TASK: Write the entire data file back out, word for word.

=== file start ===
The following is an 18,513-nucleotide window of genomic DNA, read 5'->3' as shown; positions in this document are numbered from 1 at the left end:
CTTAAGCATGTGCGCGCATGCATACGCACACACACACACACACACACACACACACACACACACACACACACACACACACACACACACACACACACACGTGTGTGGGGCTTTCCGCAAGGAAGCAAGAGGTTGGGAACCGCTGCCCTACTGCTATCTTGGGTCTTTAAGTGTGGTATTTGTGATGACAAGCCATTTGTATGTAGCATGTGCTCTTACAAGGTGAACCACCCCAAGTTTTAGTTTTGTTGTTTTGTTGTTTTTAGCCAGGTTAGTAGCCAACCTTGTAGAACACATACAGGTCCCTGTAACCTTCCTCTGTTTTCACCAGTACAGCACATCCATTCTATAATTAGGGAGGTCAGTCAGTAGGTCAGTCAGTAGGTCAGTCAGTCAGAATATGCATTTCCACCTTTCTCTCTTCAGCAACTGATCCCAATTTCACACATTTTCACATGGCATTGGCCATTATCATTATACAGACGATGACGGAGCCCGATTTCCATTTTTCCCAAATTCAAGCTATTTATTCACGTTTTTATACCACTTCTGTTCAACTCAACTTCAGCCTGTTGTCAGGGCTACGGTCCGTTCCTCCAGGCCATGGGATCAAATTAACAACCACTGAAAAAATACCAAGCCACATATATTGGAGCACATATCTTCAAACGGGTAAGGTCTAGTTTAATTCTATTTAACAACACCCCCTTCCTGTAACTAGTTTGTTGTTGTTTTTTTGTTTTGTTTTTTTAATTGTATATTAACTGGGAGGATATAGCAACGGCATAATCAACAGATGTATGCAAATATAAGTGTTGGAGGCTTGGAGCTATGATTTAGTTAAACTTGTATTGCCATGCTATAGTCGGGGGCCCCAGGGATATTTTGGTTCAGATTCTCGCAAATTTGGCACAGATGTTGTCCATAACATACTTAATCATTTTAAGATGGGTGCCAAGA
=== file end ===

The following is an 18,513-nucleotide window of genomic DNA, read 5'->3' as shown; positions in this document are numbered from 1 at the left end:
CTTAAGCATGTGCGCGCATGCATACGCACACACACACACACACACACACACACACACACACACACACACACACACACACACACACACACACACACACGTGTGTGGGGCTTTCCGCAAGGAAGCAAGAGGTTGGGAACCGCTGCCCTACTGCTATCTTGGGTCTTTAAGTGTGGTATTTGTGATGACAAGCCATTTGTATGTAGCATGTGCTCTTACAAGGTGAACCACCCCAAGTTTTAGTTTTGTTGTTTTGTTGTTTTTAGCCAGGTTAGTAGCCAACCTTGTAGAACACATACAGGTCCCTGTAACCTTCCTCTGTTTTCACCAGTACAGCACATCCATTCTATAATTAGGGAGGTCAGTCAGTAGGTCAGTCAGTAGGTCAGTCAGTCAGAATATGCATTTCCACCTTTCTCTCTTCAGCAACTGATCCCAATTTCACACATTTTCACATGGCATTGGCCATTATCATTATACAGACGATGACGGAGCCCGATTTCCATTTTTCCCAAATTCAAGCTATTTATTCACGTTTTTATACCACTTCTGTTCAACTCAACTTCAGCCTGTTGTCAGGGCTACGGTCCGTTCCTCCAGGCCATGGGATCAAATTAACAACCACTGAAAAAATACCAAGCCACATATATTGGAGCACATATCTTCAAACGGGTAAGGTCTAGTTTAATTCTATTTAACAACACCCCCTTCCTGTAACTAGTTTGTTGTTGTTTTTTTGTTTTGTTTTTTTAATTGTATATTAACTGGGAGGATATAGCAACGGCATAATCAACAGATGTATGCAAATATAAGTGTTGGAGGCTTGGAGCTATGATTTAGTTAAACTTGTATTGCCATGCTATAGTCGGGGGCCCCAGGGATATTTTGGTTCAGATTCTCGCAAATTTGGCACAGATGTTGTCCATAACATACTTAATCATTTTAAGATGGGTGCCAAGA